Why Pakistanis Were Targeted In Kyrgyzstan

Former Soviet Union republics are well-known destinations for South Asia’s medical education aspirants. Students from South Asian countries fly in large numbers to Russia, Ukraine, Georgia, and Kyrgyzstan to pursue medical degrees at a cheaper rate and with better quality than in their home countries. The governments in the former Soviet Union countries promote this because these students provide a significant amount of money to their economy. However, although South Asian countries value and respect doctors educated in former Soviet states, the poor living conditions and overpopulation lead many of these doctors to seek opportunities in other countries or to stay in the countries where they graduated. While Indian students, who are comparatively better off financially, often move to other countries, most Pakistanis prefer to stay. As a predominantly Muslim former central state, Kyrgyzstan, is a popular destination for Pakistani students, who are there in significant numbers. Although, the Kyrgyz people, struggling with economic difficulties and a lack of jobs, are not happy with this situation.

Long-simmering xenophobia in Kyrgyzstan erupted in a violent clash between Kyrgyz youth and Pakistani students. The harmful fight left dozens injured and prompted hundreds of Pakistani students to flee from the country. According to a statement issued by the Kyrgyzstan Ministry of Internal Affairs, the issue began on the night of May 12, when a comparatively minor incident on the street led to the mishappenings. Following the issues on the street, four Kyrgyz youths allegedly pursued the Pakistani nationals into their dormitory and proceeded to cause mayhem. According to reports, the four Kyrgyz youths who entered the dorm stole an estimated $2,800 in cash as well as personal property of the residents. The Pakistani version of events claims the issue ensued when the Kyrgyz youths allegedly began harassing female dorm residents, which developed into a violent clash between the Kyrgyz youth group and Pakistani students. Kyrgyz individuals too injured in the fight, a videos went viral through social media, it sparked outrage among some Kyrgyz people who consider the May 12 incident as a “Humiliation for their Nation”. At the elevation of Rage, One week later, on the night of May 17, a mob of about 700 people approached the same dormitory, demanding justice. They proceeded to attack any foreign student they could find, instilling significant fear in the foreign population.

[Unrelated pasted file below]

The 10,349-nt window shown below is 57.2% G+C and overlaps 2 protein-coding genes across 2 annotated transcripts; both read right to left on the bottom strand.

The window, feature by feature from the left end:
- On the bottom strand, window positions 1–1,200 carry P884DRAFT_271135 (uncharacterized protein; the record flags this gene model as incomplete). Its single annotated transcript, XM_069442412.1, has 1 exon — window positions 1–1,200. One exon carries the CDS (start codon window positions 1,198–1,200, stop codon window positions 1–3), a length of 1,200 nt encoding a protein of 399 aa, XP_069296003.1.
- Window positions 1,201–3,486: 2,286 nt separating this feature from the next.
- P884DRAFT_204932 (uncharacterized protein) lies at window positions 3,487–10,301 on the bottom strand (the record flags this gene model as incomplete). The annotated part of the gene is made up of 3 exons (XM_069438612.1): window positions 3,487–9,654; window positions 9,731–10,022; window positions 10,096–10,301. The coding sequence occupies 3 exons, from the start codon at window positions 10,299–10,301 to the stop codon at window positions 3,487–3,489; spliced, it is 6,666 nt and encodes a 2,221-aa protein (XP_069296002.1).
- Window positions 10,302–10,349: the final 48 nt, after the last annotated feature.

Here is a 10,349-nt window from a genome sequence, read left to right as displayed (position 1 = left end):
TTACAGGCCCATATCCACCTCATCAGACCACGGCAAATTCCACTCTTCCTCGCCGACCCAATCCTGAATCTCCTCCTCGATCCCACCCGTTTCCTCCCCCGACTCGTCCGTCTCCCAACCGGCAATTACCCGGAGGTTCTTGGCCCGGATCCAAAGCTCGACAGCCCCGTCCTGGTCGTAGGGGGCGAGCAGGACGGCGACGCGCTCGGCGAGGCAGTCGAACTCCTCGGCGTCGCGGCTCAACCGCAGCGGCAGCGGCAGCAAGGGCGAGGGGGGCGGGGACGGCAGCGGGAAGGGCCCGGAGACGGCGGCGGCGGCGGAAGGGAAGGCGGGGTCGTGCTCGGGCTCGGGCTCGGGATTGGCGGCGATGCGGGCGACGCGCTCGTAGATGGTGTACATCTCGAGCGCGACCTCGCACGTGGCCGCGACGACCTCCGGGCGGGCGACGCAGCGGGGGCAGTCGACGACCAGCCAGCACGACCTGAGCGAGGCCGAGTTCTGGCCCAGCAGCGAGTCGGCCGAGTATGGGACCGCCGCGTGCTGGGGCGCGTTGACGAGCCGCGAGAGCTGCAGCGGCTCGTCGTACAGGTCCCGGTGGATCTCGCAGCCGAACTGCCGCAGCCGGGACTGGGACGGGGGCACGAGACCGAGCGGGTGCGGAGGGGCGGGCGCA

Kyrgyz authorities are trying to defuse tension that could severely impact their foreign relations and reassure the foreign students who contribute significantly to the economy. Kyrgyzstan, in a poor economic condition since the collapse of the Soviet Union, is actively seeking investments to exploit its valuable minerals and needs foreign collaboration to improve its economic situation. They are engaging in discussions with representatives from China, the United States, India to attract more investments. Despite Pakistan’s economic challenges, its middle-class population can help support Kyrgyzstan’s educational institutions. However, the targeting of Pakistani students, who have been reported in criminal activities in other countries they migrate to, is a significant blow to Kyrgyzstan and could further damage the country’s image and deter potential investors. Understanding the gravity of the situation, the deputy head of the Kyrgyz Cabinet, Edil Baisalov, visited the dormitory on May 19, offering an apology and extending a security guarantee. “Your parents and relatives should know that there is no threat to you in Kyrgyzstan, and that authorities bear full responsibility for your well-being. The events of one night do not reflect the attitude of our people towards you”, Baisalov assured the students and teachers present.

The problem escalated to the diplomatic level as well. When the media, especially social media, spread attack visuals and student comments rapidly, it filled their home countries with fear. The day after the attack, Pakistani Prime Minister Shahbaz Sharif expressed concern on Twitter about “The situation of Pakistani students in Bishkek” and directed the country’s ambassador to assist the victims. Pakistani authorities also organized charter flights to bring home any student who felt unsafe continuing their studies in Bishkek. Over 20000 Pakistani students in Kyrgyzstan had opted to return home. Kyrgyzstan President Sadyr Japarov announced that Pakistani students injured in the melee would not have to pay for medical care. He also blamed unnamed opposition forces for stoking the xenophobic outburst and vowed that any repetition of such violence would be swiftly crushed. However, it seems that more xenophobic incidents have been reported, targeting Indian and other foreign nationals as well.

There are reports that resentment is building among Kyrgyz people over the perception that foreigners, especially from South Asia, are displacing Kyrgyz workers in some sectors of the economy. While Kyrgyzstan is a major source of labor migrants working in Russia, the Persian Gulf, and elsewhere abroad, the Central Asian nation is also attracting labor migrants to fill some of the most menial jobs. Lack of jobs and prosperity often leads to hatred and xenophobia toward foreigners in many countries, and it is the same underlying reason for the violence in Kyrgyzstan. Pakistani students have become scapegoats for this violence, which is essentially an outburst of frustration from people leading difficult lives.